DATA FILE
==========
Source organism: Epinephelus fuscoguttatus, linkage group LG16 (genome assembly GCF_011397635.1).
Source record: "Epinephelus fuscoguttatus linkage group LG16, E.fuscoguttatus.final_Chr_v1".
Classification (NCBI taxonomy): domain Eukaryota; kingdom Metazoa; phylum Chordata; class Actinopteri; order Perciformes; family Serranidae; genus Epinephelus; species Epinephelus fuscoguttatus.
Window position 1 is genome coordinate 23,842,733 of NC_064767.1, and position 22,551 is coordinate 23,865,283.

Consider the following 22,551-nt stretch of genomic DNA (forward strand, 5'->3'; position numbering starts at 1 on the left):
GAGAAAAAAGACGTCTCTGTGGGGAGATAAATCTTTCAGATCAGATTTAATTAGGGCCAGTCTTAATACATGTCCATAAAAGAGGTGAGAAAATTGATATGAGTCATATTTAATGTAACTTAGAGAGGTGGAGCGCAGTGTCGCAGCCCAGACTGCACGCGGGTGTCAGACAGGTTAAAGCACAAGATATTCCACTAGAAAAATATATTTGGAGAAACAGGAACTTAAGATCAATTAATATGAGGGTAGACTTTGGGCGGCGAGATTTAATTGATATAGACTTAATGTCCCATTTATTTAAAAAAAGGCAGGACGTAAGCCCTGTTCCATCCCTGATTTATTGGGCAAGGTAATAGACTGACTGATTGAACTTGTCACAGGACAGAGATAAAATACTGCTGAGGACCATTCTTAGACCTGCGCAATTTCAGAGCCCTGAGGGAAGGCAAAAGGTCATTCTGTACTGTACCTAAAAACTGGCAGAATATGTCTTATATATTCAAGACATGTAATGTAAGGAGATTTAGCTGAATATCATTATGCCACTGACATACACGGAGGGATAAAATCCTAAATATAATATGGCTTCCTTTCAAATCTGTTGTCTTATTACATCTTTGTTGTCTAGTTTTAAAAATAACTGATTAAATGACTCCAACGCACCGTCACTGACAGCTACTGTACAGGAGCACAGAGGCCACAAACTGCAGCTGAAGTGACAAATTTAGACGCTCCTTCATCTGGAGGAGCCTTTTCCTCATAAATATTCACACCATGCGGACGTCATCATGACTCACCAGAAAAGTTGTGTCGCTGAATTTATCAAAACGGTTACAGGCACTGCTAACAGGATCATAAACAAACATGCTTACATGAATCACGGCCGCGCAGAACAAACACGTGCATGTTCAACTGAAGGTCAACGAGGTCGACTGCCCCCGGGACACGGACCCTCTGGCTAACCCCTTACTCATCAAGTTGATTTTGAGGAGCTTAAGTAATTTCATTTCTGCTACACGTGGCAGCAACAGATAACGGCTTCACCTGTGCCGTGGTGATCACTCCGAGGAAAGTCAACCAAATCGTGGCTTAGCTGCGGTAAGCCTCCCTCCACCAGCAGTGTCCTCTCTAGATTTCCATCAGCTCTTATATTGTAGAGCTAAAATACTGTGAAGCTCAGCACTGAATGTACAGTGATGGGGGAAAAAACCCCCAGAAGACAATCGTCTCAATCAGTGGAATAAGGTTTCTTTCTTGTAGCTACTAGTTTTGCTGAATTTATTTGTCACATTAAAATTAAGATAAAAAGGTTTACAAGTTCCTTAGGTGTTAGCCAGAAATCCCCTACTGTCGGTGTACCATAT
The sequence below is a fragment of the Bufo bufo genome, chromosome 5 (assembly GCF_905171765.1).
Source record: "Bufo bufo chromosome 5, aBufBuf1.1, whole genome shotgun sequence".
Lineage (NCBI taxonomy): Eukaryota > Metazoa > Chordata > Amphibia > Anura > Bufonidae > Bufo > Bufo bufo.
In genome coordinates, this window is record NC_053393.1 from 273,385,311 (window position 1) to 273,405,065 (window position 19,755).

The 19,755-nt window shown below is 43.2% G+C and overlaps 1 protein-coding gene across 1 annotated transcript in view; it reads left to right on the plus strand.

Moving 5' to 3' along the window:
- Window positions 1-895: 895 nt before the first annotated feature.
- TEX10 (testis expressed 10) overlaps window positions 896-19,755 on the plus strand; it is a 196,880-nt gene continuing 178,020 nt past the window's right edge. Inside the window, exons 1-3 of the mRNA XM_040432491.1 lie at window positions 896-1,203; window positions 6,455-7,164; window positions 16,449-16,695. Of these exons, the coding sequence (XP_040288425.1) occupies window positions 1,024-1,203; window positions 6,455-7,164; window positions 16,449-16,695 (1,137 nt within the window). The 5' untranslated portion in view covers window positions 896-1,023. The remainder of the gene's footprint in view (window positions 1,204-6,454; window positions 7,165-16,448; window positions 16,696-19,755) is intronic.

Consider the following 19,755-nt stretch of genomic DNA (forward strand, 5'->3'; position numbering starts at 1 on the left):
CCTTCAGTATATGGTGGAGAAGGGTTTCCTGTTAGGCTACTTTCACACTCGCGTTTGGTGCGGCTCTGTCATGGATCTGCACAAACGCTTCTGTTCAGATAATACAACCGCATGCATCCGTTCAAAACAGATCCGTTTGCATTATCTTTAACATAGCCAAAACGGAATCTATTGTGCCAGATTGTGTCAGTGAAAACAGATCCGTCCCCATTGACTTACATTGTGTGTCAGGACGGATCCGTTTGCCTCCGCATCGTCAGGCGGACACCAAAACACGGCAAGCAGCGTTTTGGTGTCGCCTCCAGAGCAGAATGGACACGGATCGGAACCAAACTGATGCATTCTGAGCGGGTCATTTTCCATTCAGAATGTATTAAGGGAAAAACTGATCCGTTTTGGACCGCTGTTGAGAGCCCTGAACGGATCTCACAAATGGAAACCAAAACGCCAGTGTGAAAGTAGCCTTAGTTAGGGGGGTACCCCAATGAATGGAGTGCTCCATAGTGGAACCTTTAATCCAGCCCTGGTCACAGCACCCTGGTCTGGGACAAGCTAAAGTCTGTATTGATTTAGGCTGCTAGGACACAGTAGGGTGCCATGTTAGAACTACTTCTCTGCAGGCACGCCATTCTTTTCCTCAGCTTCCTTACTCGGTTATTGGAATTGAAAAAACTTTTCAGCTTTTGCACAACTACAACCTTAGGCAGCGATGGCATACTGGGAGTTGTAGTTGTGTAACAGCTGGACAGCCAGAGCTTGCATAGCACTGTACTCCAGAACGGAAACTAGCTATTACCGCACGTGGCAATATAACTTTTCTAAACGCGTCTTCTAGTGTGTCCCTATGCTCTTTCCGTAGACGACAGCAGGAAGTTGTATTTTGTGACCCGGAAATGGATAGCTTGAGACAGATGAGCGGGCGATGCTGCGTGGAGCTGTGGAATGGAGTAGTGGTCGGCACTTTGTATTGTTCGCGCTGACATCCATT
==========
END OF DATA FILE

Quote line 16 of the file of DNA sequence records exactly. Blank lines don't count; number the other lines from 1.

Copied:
CCTTCAGTATATGGTGGAGAAGGGTTTCCTGTTAGGCTACTTTCACACTCGCGTTTGGTGCGGCTCTGTCATGGATCTGCACAAACGCTTCTGTTCAGATAATACAACCGCATGCATCCGTTCAAAACAGATCCGTTTGCATTATCTTTAACATAGCCAAAACGGAATCTATTGTGCCAGATTGTGTCAGTGAAAACAGATCCGTCCCCATTGACTTACATTGTGTGTCAGGACGGATCCGTTTGCCTCCGCATCGTCAGGCGGACACCAAAACACGGCAAGCAGCGTTTTGGTGTCGCCTCCAGAGCAGAATGGACACGGATCGGAACCAAACTGATGCATTCTGAGCGGGTCATTTTCCATTCAGAATGTATTAAGGGAAAAACTGATCCGTTTTGGACCGCTGTTGAGAGCCCTGAACGGATCTCACAAATGGAAACCAAAACGCCAGTGTGAAAGTAGCCTTAGTTAGGGGGGTACCCCAATGAATGGAGTGCTCCATAGTGGAACCTTTAATCCAGCCCTGGTCACAGCACCCTGGTCTGGGACAAGCTAAAGTCTGTATTGATTTAGGCTGCTAGGACACAGTAGGGTGCCATGTTAGAACTACTTCTCTGCAGGCACGCCATTCTTTTCCTCAGCTTCCTTACTCGGTTATTGGAATTGAAAAAACTTTTCAGCTTTTGCACAACTACAACCTTAGGCAGCGATGGCATACTGGGAGTTGTAGTTGTGTAACAGCTGGACAGCCAGAGCTTGCATAGCACTGTACTCCAGAACGGAAACTAGCTATTACCGCACGTGGCAATATAACTTTTCTAAACGCGTCTTCTAGTGTGTCCCTATGCTCTTTCCGTAGACGACAGCAGGAAGTTGTATTTTGTGACCCGGAAATGGATAGCTTGAGACAGATGAGCGGGCGATGCTGCGTGGAGCTGTGGAATGGAGTAGTGGTCGGCACTTTGTATTGTTCGCGCTGACATCCATT